In addition, business today is digitally fast with constant disruption and new technology competitors, and changes to work processes. Managers must continually provide updated guidance to their employees to explain how these changes will adjust goals and priorities, and to keep everyone calm. This work requires constant alignment.
- Capacity to set goals and declare operating norms. Teams function best when everyone knows their goals and milestones, the norms of behaviors for team communications, where commonly used information is stored, and how to discuss and debate key issues including decision rights. Every team is going to have disagreements and arguments. That is part of figuring out the best course of action and is key for innovation. The manager’s role is to make sure everyone knows what is expected and how they work together as a team.
- Aptitude for delegation. For many new managers, this can be the most difficult skill to learn because many mangers were promoted because of their outstanding technical expertise and achievements. Now they must stop doing what led to their promotions and provide space for their team members to succeed. Delegation works well when the employee is not only given SMART goals and access to the experts, but when they are allowed to speak with their manager about the obstacles they are facing. The manager’s role is to coach and help the employee figure out how to overcome the barriers without doing the work for them. The practice of “sink or swim,” delegating tough tasks and letting employees figure it out for themselves, seldom works. Neither does micro-management. Learning to delegate is an essential skill for managers to learn. And, as you will learn in the next bullet point, how you delegate will depend on each employee.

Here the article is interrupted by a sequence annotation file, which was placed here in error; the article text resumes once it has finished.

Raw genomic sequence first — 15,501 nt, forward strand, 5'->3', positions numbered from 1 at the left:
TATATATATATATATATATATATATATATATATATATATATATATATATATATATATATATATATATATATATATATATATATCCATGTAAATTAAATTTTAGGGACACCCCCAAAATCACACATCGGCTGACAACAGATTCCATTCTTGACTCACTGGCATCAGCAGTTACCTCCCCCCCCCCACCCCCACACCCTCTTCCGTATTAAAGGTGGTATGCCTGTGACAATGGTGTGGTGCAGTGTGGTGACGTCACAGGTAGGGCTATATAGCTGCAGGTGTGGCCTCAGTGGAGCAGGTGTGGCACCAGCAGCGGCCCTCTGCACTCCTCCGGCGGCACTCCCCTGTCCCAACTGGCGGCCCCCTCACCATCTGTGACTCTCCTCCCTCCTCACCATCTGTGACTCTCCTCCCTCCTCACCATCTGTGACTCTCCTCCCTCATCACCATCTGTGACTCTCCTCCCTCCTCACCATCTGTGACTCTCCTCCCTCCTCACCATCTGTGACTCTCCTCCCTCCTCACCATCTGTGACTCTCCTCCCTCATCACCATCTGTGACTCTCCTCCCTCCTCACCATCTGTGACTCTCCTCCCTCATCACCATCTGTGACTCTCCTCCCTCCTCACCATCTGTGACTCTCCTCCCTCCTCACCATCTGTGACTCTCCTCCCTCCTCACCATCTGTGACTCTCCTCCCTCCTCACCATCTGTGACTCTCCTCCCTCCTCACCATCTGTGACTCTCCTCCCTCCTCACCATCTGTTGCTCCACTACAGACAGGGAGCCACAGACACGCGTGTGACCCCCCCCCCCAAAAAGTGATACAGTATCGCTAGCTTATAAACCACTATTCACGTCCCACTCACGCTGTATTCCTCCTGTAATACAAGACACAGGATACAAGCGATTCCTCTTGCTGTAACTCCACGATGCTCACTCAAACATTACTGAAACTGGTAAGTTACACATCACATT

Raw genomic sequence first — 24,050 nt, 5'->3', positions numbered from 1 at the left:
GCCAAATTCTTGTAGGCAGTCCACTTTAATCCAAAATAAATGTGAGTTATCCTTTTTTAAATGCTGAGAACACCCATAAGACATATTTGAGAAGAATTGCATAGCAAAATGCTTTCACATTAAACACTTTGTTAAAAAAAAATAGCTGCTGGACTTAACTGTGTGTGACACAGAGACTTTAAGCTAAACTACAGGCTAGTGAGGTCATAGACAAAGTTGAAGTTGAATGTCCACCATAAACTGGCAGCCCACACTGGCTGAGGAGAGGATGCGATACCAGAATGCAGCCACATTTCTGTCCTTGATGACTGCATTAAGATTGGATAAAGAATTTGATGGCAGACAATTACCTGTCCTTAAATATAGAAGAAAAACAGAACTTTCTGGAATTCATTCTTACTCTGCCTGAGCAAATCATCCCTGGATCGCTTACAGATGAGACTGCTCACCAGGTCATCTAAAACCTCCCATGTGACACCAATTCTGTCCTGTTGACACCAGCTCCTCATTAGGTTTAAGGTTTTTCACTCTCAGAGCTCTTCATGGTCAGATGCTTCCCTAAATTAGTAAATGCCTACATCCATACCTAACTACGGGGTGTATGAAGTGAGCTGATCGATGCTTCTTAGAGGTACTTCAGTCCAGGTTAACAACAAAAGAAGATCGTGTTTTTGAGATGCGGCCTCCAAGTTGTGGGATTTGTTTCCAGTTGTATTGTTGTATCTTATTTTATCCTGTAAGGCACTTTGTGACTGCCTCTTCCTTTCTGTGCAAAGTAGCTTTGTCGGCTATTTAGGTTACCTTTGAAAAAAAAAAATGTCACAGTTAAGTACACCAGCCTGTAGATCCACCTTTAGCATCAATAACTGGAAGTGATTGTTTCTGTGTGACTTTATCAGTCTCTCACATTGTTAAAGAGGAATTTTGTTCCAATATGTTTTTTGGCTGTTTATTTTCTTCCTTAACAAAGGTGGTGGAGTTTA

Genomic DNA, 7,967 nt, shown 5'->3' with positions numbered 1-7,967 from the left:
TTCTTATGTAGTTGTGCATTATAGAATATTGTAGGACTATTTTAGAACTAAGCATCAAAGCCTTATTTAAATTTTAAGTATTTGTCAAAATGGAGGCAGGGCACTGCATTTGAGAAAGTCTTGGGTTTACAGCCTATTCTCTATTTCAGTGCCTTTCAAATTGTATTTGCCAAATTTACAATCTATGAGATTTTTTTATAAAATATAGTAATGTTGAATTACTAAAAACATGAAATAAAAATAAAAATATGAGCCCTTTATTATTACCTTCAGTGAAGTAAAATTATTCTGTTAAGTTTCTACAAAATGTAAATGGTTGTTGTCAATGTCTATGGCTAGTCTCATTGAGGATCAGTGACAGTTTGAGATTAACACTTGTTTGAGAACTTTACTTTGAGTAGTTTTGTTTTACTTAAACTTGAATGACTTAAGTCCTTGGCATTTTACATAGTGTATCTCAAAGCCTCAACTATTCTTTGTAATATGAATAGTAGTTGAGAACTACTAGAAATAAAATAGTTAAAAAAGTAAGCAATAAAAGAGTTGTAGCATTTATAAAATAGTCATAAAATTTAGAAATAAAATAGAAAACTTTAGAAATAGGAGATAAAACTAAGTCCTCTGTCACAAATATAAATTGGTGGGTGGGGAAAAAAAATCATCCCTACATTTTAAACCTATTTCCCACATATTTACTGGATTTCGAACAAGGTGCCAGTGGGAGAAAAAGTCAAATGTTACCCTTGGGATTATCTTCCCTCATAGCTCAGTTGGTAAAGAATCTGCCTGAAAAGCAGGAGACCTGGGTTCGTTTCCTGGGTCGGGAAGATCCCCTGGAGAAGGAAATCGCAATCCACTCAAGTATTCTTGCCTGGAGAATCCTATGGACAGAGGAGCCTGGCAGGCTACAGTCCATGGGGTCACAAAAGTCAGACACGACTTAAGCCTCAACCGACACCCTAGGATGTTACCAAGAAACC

- Ability to treat employees differently. It is a rare manager who has every team member with the same level of competencies for all of their jobs and the issues with their communication and collaboration behaviors. The typical team has a wide mix of talents on a team and varying skill levels. It is the role of the leader to adjust his or her leadership and feedback style to give each team member what they need. For example, a newly promoted employee will need more training, coaching, feedback, and follow-up than a seasoned veteran. A team member who never gets their administrative work completed on time will need different follow-up than a team member who is struggling with new job-skill training.
- Understanding of digital tools. The concept of the internet of everything (IoE) has been on hand for several years. Yet, about 80 percent of digitization efforts fail because the employees or the culture reject them, or the organization does not integrate work processes that allow robots to do what they do best and people to do what they do best. Organizations that will lead in tomorrow’s business environment will put in place digital tools and optimize the strengths of robots and workers to create new work processes — they will also train and reward their employees for making these changes. Managers have a critical role here in understanding new digital tools, integrating digital tools into the work processes, and involving, training, and rewarding employees for making these changes.